Tag Archives: 40 days of prayer

A Christian Voice In A Changing Culture

Why Pray?

As we commence our 40-days of prayer and fasting next Wednesday on October 11th, I pose the question: why pray more? Let me count the ways.

First, we are continually knifed by the jagged world and jagged worldly people who we love so much we hate them. Instead of dulling ourselves by any number of drugs, prayer invites us into the presence of God who always asks: ‘Where is your heart?’ Frankly, I often don’t want to know. I want drugs! But more than drugs, I want peace, real peace that runs like a stream underneath my touchy self and wells up as I quiet my heart, feel the pain, and begin to allow living water to help me unload any number of conflicts I processed poorly in the hurried hours.

Second, prayer heals us. We pray more because the world isn’t getting any better for us and we are not getting any better in facing its demands. The cure? More prayer, which is the way we unite with the One who loves us more than we love Him and who through Jesus surrounds and confirms us as beloved sons and daughters who need help. I pray because I need help. Always. I cannot say ‘yes’ to His will today without Him. I am His and I want His will to be mine. In prayer I re-up by fixing the eyes of my heart straight on Him who gave all to gain me.

Third, prayer softens our hearts. Only Jesus makes me cry. It’s a good cry, born of gratitude for His self-giving, which frees me to release the everyday grief over the truth that I have little or no control over things in my life. My certainty is Him. I am being weaned off the world and secured in Him.

Fourth, prayer primes us to intercede for the hard-hearted. ‘I weep because you don’t’, said St. Jean Vianney but we can do our part. We cry out to the Father on behalf of loved ones, certain that as the good Shepherd left good sheep behind to rescue us He will do the same for them (LK 15:3-7). Remembering His generosity toward us inspires gratitude which fuels our eloquent petitions: ‘Get him (or her) God!’ We must persist like one who pounded on the judge’s door til the old crank got up and acted rightly (LK 18: 2-8). The logic is sure—if a divided man arose for her, how much more will Almighty God?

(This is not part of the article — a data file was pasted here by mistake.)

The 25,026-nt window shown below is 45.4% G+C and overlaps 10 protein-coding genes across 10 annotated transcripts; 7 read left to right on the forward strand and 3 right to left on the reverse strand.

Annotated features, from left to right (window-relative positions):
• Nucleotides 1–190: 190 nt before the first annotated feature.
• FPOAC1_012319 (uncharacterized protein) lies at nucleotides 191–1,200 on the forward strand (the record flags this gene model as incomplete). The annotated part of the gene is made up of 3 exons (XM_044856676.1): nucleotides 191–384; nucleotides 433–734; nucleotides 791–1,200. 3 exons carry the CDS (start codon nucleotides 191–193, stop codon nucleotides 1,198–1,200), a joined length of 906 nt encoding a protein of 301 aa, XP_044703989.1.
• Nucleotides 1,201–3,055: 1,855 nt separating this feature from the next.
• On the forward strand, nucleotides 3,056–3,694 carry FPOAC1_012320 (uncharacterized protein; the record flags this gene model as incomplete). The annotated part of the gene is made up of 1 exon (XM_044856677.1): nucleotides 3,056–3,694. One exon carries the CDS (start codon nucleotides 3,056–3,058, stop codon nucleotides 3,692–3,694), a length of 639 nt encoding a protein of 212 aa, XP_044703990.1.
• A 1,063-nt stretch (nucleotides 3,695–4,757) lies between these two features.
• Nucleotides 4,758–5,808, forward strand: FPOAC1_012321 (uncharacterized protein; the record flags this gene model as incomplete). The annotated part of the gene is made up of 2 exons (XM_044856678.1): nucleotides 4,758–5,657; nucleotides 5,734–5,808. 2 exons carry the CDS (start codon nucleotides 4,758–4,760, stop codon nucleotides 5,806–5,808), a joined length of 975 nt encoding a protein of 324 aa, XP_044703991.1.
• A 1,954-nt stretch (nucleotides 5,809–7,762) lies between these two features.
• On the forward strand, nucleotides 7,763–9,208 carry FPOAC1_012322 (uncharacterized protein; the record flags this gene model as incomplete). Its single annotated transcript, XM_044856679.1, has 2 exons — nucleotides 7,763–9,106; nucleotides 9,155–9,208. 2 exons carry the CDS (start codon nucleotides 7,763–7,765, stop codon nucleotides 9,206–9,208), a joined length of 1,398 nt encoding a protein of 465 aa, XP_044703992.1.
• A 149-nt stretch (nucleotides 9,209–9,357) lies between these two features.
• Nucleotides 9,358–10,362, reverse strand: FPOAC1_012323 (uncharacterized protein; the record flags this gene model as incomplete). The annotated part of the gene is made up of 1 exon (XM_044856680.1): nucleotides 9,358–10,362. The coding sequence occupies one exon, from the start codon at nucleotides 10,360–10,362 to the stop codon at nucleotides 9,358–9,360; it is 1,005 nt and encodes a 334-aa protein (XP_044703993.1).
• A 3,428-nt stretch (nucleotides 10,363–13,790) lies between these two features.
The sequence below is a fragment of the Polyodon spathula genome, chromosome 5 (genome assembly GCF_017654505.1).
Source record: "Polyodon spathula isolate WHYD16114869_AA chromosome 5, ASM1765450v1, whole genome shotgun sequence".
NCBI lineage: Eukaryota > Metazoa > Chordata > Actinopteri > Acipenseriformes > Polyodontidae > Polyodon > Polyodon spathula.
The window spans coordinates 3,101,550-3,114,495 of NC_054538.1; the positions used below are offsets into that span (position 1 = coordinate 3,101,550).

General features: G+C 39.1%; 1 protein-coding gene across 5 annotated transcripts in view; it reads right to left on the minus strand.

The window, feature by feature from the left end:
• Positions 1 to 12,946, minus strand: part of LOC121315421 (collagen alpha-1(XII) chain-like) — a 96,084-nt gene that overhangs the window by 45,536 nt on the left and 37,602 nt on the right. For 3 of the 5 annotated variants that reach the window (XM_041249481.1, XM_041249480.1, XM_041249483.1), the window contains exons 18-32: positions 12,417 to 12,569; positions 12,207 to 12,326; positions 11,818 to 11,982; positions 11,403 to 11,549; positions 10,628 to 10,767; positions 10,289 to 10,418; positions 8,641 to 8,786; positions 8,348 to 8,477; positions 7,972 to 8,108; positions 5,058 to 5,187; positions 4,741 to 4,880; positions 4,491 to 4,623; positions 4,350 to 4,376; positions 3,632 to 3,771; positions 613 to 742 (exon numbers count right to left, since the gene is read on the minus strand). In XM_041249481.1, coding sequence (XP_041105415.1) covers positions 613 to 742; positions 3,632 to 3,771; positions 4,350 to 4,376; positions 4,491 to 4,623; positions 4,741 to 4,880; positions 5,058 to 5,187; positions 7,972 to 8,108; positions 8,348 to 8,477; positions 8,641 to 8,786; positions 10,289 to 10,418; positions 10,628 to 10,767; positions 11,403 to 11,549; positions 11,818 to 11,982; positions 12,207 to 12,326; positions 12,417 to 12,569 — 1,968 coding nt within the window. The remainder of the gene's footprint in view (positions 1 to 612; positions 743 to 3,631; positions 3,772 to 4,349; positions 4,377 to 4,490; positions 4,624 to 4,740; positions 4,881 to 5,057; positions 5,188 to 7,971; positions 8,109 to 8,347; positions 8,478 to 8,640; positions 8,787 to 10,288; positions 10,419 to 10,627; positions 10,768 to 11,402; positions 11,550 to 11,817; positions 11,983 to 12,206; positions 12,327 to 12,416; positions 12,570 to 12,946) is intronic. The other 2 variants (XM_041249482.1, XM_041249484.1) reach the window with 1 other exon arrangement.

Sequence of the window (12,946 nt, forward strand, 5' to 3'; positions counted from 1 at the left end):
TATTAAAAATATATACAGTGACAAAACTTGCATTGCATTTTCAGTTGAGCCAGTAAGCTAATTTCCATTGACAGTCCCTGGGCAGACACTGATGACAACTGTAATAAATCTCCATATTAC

Fifth, prayer prepares us to answer our prayers or someone else’s. As we welcome His generous love afresh and pray for that generosity to lance our beloved’s heart, we are primed to make Jesus known however and to whomever He wills. I love being an answer to another’s prayer! How can we not spill onto another if we have been before His altar where living waters are ever-rising (Ez. 47)? Declare Him or burst (Jer. 20:9)!

Why pray more? Prayer changes everything. Starting next Wednesday the 11th, follow the DSM staff with this prayer guide. When possible, ask a prayer partner to join you. Let’s pray together and become good news for the broken.

Join us for the ‘Becoming Good News for the Gender Challenged’ fast from Oct. 11th-Nov. 19th.

Download the Prayer Guide Below:

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Glory Stories: How to Tell Yours and Make Jesus Known

Nothing conveys God’s love better than telling our stories of God’s unfailing love. Our surrender to His on the Cross has become for us the threshold for a new creation; He broke our low ceiling and opened for us an eternal horizon. Yes, we had other options: gay selves and relationships, even ‘gay marriages’ and becoming another gender. His love summoned our surrender.

As we enter into the last few days of our 40-days of prayer, we realize we can become an answer to our prayers. We can make Him known by making known how He is actually setting us free.

Rocky Delgado and I had the privilege of sharing our stories for a large gathering of Catholic priests. As you may recall, Rocky’s same-sex attraction devolved into him identifying as a woman, winning drag shows and nearly expiring in that culture of death. Christians stood in the gap for him; they prayed and fasted and included him in their community until he was ready to surrender to Jesus. At 20-years-old, he began the long road home that continues today. Rocky is not a Catholic. But as he shared, waves of mercy rolled out upon that sea of beloved black-robed men in a way that they perhaps had never experienced. A well-told testimony of mercy can be more effective than a scholarly catechism.

How do we best tell our stories? After 35 years of giving mine and training the ‘Rockys’ of this world, I offer you 10 points.